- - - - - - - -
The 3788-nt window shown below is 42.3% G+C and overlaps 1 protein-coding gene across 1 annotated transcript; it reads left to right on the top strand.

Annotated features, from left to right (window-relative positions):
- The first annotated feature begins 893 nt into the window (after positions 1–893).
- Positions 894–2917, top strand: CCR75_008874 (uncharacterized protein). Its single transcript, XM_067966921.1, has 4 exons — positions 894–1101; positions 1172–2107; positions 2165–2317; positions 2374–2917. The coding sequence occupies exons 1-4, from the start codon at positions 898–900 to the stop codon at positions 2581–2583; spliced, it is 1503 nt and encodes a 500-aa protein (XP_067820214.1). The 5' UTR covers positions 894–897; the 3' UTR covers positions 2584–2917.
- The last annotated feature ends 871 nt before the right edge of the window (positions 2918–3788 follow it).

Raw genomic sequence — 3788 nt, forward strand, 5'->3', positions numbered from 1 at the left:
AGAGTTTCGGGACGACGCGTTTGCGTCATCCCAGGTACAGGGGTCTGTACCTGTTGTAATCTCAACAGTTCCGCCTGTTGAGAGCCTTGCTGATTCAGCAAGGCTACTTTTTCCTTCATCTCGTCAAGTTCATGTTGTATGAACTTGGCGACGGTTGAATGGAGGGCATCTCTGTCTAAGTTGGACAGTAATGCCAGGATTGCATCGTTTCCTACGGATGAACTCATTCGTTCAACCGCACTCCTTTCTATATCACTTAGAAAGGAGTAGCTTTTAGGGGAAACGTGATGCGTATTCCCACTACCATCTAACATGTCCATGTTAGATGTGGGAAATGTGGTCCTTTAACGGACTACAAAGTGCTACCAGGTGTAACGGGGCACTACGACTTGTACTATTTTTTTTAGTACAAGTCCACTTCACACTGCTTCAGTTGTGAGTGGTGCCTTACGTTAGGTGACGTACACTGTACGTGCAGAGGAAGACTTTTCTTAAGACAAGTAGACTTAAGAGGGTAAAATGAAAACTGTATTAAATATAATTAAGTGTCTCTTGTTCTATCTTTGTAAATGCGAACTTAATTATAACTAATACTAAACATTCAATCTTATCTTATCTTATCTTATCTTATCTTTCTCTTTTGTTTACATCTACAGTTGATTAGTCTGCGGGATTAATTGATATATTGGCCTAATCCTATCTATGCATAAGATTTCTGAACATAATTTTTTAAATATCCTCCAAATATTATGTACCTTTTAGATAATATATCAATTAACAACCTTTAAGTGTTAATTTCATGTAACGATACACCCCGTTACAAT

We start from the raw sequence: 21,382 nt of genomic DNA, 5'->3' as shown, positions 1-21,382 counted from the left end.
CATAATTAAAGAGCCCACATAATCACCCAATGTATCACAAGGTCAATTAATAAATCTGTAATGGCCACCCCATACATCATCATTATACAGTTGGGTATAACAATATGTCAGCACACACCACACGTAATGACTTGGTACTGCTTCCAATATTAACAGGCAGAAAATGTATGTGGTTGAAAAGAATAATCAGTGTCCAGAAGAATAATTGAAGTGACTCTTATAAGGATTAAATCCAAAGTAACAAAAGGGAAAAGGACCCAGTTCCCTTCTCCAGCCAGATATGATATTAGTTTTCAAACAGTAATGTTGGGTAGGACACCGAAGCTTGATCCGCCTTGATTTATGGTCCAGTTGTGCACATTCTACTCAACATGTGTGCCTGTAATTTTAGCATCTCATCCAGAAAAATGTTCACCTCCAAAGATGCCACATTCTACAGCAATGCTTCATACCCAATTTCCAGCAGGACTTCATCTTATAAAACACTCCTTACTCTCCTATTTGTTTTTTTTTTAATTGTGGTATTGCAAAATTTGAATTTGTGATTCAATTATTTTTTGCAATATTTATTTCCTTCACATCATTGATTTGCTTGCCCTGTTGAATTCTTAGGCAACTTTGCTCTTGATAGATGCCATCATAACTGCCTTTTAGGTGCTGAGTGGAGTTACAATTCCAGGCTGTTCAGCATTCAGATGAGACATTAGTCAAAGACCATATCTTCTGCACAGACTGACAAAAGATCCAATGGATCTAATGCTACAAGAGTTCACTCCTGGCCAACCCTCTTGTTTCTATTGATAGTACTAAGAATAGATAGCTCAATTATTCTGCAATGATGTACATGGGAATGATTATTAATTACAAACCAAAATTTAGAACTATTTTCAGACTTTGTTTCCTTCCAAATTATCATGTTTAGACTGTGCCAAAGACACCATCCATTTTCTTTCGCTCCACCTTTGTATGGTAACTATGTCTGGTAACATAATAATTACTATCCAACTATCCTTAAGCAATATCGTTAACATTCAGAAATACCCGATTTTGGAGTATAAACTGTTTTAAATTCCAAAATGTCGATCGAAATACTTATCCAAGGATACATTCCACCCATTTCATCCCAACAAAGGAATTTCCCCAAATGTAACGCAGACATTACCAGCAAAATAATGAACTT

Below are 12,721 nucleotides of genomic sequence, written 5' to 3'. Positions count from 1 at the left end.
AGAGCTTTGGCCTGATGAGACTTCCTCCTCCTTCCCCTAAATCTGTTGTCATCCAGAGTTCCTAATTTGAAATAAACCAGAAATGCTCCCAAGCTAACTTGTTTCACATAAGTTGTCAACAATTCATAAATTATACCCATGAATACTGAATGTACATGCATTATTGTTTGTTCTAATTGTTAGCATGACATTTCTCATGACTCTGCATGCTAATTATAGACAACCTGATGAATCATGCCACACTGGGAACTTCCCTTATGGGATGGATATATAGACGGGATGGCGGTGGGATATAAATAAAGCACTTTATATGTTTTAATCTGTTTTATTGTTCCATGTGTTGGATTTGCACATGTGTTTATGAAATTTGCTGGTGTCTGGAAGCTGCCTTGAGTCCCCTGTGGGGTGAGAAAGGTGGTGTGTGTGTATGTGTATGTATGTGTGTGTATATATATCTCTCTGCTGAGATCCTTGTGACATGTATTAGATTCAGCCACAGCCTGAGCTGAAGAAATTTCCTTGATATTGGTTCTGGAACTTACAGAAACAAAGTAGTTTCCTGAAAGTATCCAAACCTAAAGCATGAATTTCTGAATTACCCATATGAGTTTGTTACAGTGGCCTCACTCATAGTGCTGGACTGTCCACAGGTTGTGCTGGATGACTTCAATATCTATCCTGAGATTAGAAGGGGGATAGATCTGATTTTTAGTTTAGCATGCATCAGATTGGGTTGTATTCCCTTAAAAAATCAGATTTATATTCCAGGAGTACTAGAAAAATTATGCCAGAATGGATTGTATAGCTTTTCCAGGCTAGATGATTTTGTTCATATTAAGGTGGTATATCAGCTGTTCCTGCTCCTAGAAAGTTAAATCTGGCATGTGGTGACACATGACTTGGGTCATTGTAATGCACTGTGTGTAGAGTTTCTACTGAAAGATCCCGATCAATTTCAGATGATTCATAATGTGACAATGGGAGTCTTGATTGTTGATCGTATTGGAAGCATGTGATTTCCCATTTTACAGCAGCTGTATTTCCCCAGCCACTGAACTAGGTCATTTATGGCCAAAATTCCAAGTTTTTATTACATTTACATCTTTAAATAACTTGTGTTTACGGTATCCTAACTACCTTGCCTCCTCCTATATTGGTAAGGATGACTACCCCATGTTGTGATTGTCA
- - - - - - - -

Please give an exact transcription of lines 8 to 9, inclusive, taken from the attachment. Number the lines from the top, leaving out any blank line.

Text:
We start from the raw sequence: 21,382 nt of genomic DNA, 5'->3' as shown, positions 1-21,382 counted from the left end.
CATAATTAAAGAGCCCACATAATCACCCAATGTATCACAAGGTCAATTAATAAATCTGTAATGGCCACCCCATACATCATCATTATACAGTTGGGTATAACAATATGTCAGCACACACCACACGTAATGACTTGGTACTGCTTCCAATATTAACAGGCAGAAAATGTATGTGGTTGAAAAGAATAATCAGTGTCCAGAAGAATAATTGAAGTGACTCTTATAAGGATTAAATCCAAAGTAACAAAAGGGAAAAGGACCCAGTTCCCTTCTCCAGCCAGATATGATATTAGTTTTCAAACAGTAATGTTGGGTAGGACACCGAAGCTTGATCCGCCTTGATTTATGGTCCAGTTGTGCACATTCTACTCAACATGTGTGCCTGTAATTTTAGCATCTCATCCAGAAAAATGTTCACCTCCAAAGATGCCACATTCTACAGCAATGCTTCATACCCAATTTCCAGCAGGACTTCATCTTATAAAACACTCCTTACTCTCCTATTTGTTTTTTTTTTAATTGTGGTATTGCAAAATTTGAATTTGTGATTCAATTATTTTTTGCAATATTTATTTCCTTCACATCATTGATTTGCTTGCCCTGTTGAATTCTTAGGCAACTTTGCTCTTGATAGATGCCATCATAACTGCCTTTTAGGTGCTGAGTGGAGTTACAATTCCAGGCTGTTCAGCATTCAGATGAGACATTAGTCAAAGACCATATCTTCTGCACAGACTGACAAAAGATCCAATGGATCTAATGCTACAAGAGTTCACTCCTGGCCAACCCTCTTGTTTCTATTGATAGTACTAAGAATAGATAGCTCAATTATTCTGCAATGATGTACATGGGAATGATTATTAATTACAAACCAAAATTTAGAACTATTTTCAGACTTTGTTTCCTTCCAAATTATCATGTTTAGACTGTGCCAAAGACACCATCCATTTTCTTTCGCTCCACCTTTGTATGGTAACTATGTCTGGTAACATAATAATTACTATCCAACTATCCTTAAGCAATATCGTTAACATTCAGAAATACCCGATTTTGGAGTATAAACTGTTTTAAATTCCAAAATGTCGATCGAAATACTTATCCAAGGATACATTCCACCCATTTCATCCCAACAAAGGAATTTCCCCAAATGTAACGCAGACATTACCAGCAAAATAATGAACTT